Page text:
Last year for Black History Month, the NBA launched its “Dream BIG” campaign, a series of digital and broadcast productions starting on Dr. Martin Luther King, Jr. Day. A highlight of the campaign was a shooting shirt bearing a design conceptualized by future Hall of Famer Ray Allen which featured the traditional NBA logo along with pictures of King, Bill Russell, Harriet Tubman and Frederick Douglass in the background.
However, considering that (although the NBA logo is a silhouette of Jerry West) Black men are the prevailing identity of the League, shouldn’t there be more done to honor their heritage during the month designated to do so? New York City designers Jah Meke Rodriguez and Duane Rowe sure think so.
Our heritage has built the NBA and I feel they need to celebrate African culture more.
Years ago, while watching a Knicks game one night, the two thought that African kente cloth would look good in the orange of their uniforms. They went on to create a design for that jersey along with several more patterns for other teams. “Imagine using these for Black History Month and the impact it could have,” they thought.
The NBA has shown that they're open to altering jerseys to honor other cultures. There aren’t a whole lot of Irishmen playing, but every team rocks a Kelly green variation of their uniform for St. Paddy’s Day. Every March, teams in cities with heavy Latino populations (the Spurs, Lakers, Mavericks, Bulls, Knicks, Suns and Magic) don jerseys with “El” or “Los” in front of the team name for “Noches Latina” or “Latin Night” to honor the NBA’s Hispanic players and fans. This year, the Warriors and Rockets will don specialized uniforms to celebrate the Chinese New Year...while Jeremy Lin (born in Torrance, California) remains the only Asian player currently in the league. Rodriguez and Rowe wonder: Why not special jerseys for Black History Month?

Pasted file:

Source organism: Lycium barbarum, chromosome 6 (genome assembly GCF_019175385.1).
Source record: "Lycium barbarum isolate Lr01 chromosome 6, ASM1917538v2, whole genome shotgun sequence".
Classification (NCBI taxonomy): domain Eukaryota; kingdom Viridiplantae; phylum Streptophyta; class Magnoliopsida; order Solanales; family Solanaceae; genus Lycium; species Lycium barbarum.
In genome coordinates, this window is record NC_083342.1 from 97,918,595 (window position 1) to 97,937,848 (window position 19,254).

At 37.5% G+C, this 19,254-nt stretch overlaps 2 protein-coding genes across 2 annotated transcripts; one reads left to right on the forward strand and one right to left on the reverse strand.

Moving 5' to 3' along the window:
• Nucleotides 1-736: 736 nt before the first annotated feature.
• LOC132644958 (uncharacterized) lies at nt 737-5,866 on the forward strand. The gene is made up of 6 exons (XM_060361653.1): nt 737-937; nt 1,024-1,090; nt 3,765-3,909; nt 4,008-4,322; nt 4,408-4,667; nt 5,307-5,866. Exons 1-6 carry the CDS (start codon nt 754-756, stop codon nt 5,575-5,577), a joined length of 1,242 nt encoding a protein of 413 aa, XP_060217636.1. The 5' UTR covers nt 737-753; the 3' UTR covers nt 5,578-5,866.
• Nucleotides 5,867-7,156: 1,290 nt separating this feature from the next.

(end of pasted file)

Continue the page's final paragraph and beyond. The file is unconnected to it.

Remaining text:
Last month, Rodriguez and Rowe started a petition on Change.Org for the jerseys and began spreading awareness through social media. Their campaign also features a dramatic PSA showing pivotal moments throughout Black history. The petition itself outlines the team’s mission to “celebrate the legacy of African-Americans by having players wear these commemorative jerseys." It also provides a historical perspective, highlighting the breaking of the NBA’s (then known as the Basketball Association of America [BAA]) color barrier in 1947 by Asian-American Wataru Misaka for the Knicks, as well as the league’s first Black player, Earl Lloyd (Washington Capitols), who played his first game on Halloween, 1950.
There are currently kente designs for every team in the League and prototypes of them; t-shirts and accessories have also been produced. The designs have been well-received, so Rodriguez and Rowe felt that they had to take their initiative one step further. “We’re both very ambitious people,” says Rodriguez. “Once we came up with the idea and the impact it could have and saw the support from friends and family, we decided to run with it.”
The jerseys are not only meant to be stylish, but to carry an educational component to them, too. Each one is dedicated to an iconic figure in Black History. For instance, the New York Knicks’ jerseys are dedicated to Black nationalist Marcus Garvey for the work he did in the Big Apple. The Utah Jazz’s are dedicated to jazz great Duke Ellington for his contributions to American music. The Sixers' jerseys honor W.E.B. Dubois for his dealings in Philly. “It’s not just the designs. We’re trying to educate people through the jerseys,” says Rodriguez.
Would wearing kente cloth-trimmed jerseys be awkward for non-Black players in the League? Rodriguez doesn’t seem to think so. “I feel that they shouldn’t have an issue,” he says. "Afro-American culture has gotten the NBA to where it is. I feel that them wearing the jerseys would be paying homage to that.”
Obviously, it's late for this year and it is unknown if the petition will, in time, influence the NBA to implement the new jerseys for Black History Month. They would certainly send a message, though.
“I feel that right now, they tried to make an effort," Rodriguez says. "But I feel like they celebrate other cultures pretty heavily and those demographics are nowhere near what African Americans have been to the NBA. We’ve been the overwhelming majority. Our heritage has built the NBA and I feel they need to celebrate African culture more.”